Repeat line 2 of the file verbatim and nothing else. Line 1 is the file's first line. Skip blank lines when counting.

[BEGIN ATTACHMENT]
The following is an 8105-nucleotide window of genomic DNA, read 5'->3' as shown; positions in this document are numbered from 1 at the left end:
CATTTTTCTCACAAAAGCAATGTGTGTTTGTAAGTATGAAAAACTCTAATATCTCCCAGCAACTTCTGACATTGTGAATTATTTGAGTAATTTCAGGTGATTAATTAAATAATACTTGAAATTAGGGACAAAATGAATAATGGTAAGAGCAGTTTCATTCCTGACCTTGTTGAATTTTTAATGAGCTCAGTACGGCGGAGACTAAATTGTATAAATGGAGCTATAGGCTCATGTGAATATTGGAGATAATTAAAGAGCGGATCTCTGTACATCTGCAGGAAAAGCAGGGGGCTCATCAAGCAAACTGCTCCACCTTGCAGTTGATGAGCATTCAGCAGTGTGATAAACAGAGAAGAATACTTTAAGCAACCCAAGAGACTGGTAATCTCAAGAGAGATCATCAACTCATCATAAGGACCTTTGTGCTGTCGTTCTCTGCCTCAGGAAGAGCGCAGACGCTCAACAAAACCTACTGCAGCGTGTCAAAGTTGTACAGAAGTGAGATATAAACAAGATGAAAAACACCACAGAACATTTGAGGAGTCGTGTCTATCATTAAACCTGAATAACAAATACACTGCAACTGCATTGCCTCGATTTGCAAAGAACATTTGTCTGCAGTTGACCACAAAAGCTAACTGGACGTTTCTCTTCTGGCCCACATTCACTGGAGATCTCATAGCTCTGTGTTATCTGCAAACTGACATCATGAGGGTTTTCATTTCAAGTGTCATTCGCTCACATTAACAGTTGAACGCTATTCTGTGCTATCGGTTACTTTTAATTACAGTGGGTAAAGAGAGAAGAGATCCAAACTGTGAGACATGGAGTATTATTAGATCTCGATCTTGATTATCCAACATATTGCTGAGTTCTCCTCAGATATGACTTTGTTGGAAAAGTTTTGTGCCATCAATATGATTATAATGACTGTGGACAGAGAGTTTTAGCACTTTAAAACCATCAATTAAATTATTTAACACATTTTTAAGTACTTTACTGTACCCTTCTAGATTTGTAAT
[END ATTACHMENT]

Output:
CATTTTTCTCACAAAAGCAATGTGTGTTTGTAAGTATGAAAAACTCTAATATCTCCCAGCAACTTCTGACATTGTGAATTATTTGAGTAATTTCAGGTGATTAATTAAATAATACTTGAAATTAGGGACAAAATGAATAATGGTAAGAGCAGTTTCATTCCTGACCTTGTTGAATTTTTAATGAGCTCAGTACGGCGGAGACTAAATTGTATAAATGGAGCTATAGGCTCATGTGAATATTGGAGATAATTAAAGAGCGGATCTCTGTACATCTGCAGGAAAAGCAGGGGGCTCATCAAGCAAACTGCTCCACCTTGCAGTTGATGAGCATTCAGCAGTGTGATAAACAGAGAAGAATACTTTAAGCAACCCAAGAGACTGGTAATCTCAAGAGAGATCATCAACTCATCATAAGGACCTTTGTGCTGTCGTTCTCTGCCTCAGGAAGAGCGCAGACGCTCAACAAAACCTACTGCAGCGTGTCAAAGTTGTACAGAAGTGAGATATAAACAAGATGAAAAACACCACAGAACATTTGAGGAGTCGTGTCTATCATTAAACCTGAATAACAAATACACTGCAACTGCATTGCCTCGATTTGCAAAGAACATTTGTCTGCAGTTGACCACAAAAGCTAACTGGACGTTTCTCTTCTGGCCCACATTCACTGGAGATCTCATAGCTCTGTGTTATCTGCAAACTGACATCATGAGGGTTTTCATTTCAAGTGTCATTCGCTCACATTAACAGTTGAACGCTATTCTGTGCTATCGGTTACTTTTAATTACAGTGGGTAAAGAGAGAAGAGATCCAAACTGTGAGACATGGAGTATTATTAGATCTCGATCTTGATTATCCAACATATTGCTGAGTTCTCCTCAGATATGACTTTGTTGGAAAAGTTTTGTGCCATCAATATGATTATAATGACTGTGGACAGAGAGTTTTAGCACTTTAAAACCATCAATTAAATTATTTAACACATTTTTAAGTACTTTACTGTACCCTTCTAGATTTGTAAT